The following articles were authored by drtel

Liquid Extrusion Porosimetry and the Measurement of Pore Size and Volume in Nonwovens

Nonwoven fabric is the name given to fabric-like materials that are made from long fibers (continuous long) and staple fiber (short) bonded together by mechanical treatment, heat, solvent or other chemical application. This method of production distinguishes non-woven materials from woven and knitted fabrics. Fibres may be oriented in one direction or deposited randomly to produce one or more fibre layers. The resulting products are flexible and porous. Felt is probably the most commonly known nonwoven material but the term also includes plastics like nonwoven polypropylene. A variety of manufacturing processes can be used, including spunlaid, staple nonwoven, flashspun and airlaid paper, to produce nonwovens.

Nonwovens have many applications in a wide variety of industries such as healthcare, biotechnology, paper, filtration as well as household uses. When in use they are subjected to compressive stress and the performance of nonwovens in such applications is largely determined by their pore structure. In order to assess this vital property it is important to characterise pore size, pore volume and pore volume distribution of nonwovens under compressive stress.nonwoven

The development of instruments that can measure such pore structure characteristics became a priority in the field and research developed the use liquid extrusion porosimetry to measure pore volume and pore diameter of a nonwoven under compressive stresses. The method uses a wetting agent, a liquid that can spontaneously flow into the pores of a sample. This is possible because the solid/wetting liquid interfacial free energy is less than the solid/gas interfacial free energy. Filling of the pores of the nonwoven sample with the wetting liquid therefore reduces the free energy of the system.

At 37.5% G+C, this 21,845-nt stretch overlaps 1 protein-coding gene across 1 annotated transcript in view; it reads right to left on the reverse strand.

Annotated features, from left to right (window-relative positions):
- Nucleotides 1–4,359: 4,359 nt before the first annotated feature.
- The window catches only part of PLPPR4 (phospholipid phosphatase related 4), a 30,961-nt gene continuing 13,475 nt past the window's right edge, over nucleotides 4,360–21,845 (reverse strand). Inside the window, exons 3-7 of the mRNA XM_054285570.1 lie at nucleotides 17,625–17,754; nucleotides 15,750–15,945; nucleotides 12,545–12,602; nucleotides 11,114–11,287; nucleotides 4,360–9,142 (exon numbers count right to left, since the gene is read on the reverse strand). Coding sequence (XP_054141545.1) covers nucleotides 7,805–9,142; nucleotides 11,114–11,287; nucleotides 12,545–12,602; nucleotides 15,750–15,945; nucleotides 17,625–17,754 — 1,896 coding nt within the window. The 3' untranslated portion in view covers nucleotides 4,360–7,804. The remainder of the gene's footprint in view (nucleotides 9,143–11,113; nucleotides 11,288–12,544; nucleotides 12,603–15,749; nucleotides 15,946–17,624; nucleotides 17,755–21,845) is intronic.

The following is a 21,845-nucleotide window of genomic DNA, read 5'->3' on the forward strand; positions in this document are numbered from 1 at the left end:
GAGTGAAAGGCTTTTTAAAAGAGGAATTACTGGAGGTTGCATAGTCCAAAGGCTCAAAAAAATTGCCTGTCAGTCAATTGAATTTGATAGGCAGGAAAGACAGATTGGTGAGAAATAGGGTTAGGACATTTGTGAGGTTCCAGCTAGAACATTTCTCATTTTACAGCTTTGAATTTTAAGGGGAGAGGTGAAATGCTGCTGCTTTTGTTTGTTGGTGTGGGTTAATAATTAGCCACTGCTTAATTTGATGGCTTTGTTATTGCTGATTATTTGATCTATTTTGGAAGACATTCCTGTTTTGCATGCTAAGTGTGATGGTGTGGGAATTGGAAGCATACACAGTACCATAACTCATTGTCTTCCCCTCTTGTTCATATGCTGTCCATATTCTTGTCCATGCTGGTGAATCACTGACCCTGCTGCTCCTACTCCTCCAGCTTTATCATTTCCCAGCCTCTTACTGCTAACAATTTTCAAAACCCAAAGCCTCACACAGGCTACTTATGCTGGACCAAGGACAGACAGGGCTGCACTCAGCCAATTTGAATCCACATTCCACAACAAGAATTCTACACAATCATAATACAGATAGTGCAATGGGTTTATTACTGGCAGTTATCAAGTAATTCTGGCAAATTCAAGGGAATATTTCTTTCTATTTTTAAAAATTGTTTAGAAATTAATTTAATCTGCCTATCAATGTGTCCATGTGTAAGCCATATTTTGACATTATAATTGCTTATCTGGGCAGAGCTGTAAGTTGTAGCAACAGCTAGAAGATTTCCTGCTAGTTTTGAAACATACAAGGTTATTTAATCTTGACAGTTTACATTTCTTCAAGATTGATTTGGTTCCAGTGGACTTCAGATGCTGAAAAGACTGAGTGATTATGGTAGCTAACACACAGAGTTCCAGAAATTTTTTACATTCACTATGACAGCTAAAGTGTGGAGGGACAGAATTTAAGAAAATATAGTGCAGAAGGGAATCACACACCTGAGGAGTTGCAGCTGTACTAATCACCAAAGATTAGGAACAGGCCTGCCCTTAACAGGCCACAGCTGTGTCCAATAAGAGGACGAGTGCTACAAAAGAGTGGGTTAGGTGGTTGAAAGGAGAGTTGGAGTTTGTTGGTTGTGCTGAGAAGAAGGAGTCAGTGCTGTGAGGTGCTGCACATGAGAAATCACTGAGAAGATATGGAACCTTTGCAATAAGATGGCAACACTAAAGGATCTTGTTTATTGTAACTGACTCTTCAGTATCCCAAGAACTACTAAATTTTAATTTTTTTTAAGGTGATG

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Liquid-Liquid Porometry for Characterising Ultrafiltration Membrane Pores

Liquid-Liquid Porometry (LLP) is a valuable technique for measuring the pore structure characteristics of ultrafiltration membranes without damaging the membranes themselves. These membranes can act as barriers to a whole range of particles, both organic and inorganic, including bacteria, pollens, spores, pathogens and pesticides and even high molecular weight solutes, colloidal suspensions, and viruses.

Pore characteristics such as pore distribution, liquid permeability, pore throat diameter, bubble point pore diameter and mean flowpore diameter all offer valuable insights into pore function. However, capillary flowporometry a technique that can provide the required information about such characteristics uses high test pressures not suited for measuring ultrafiltration membranes. Liquid-Liquid Porometry (LLP) by comparison can measure the required pore structure characteristics without distorting the pore structure or damaging the membranes. In addition LLP is faster, uses less energy and lower pore sizes can be characterised.poro fror blog

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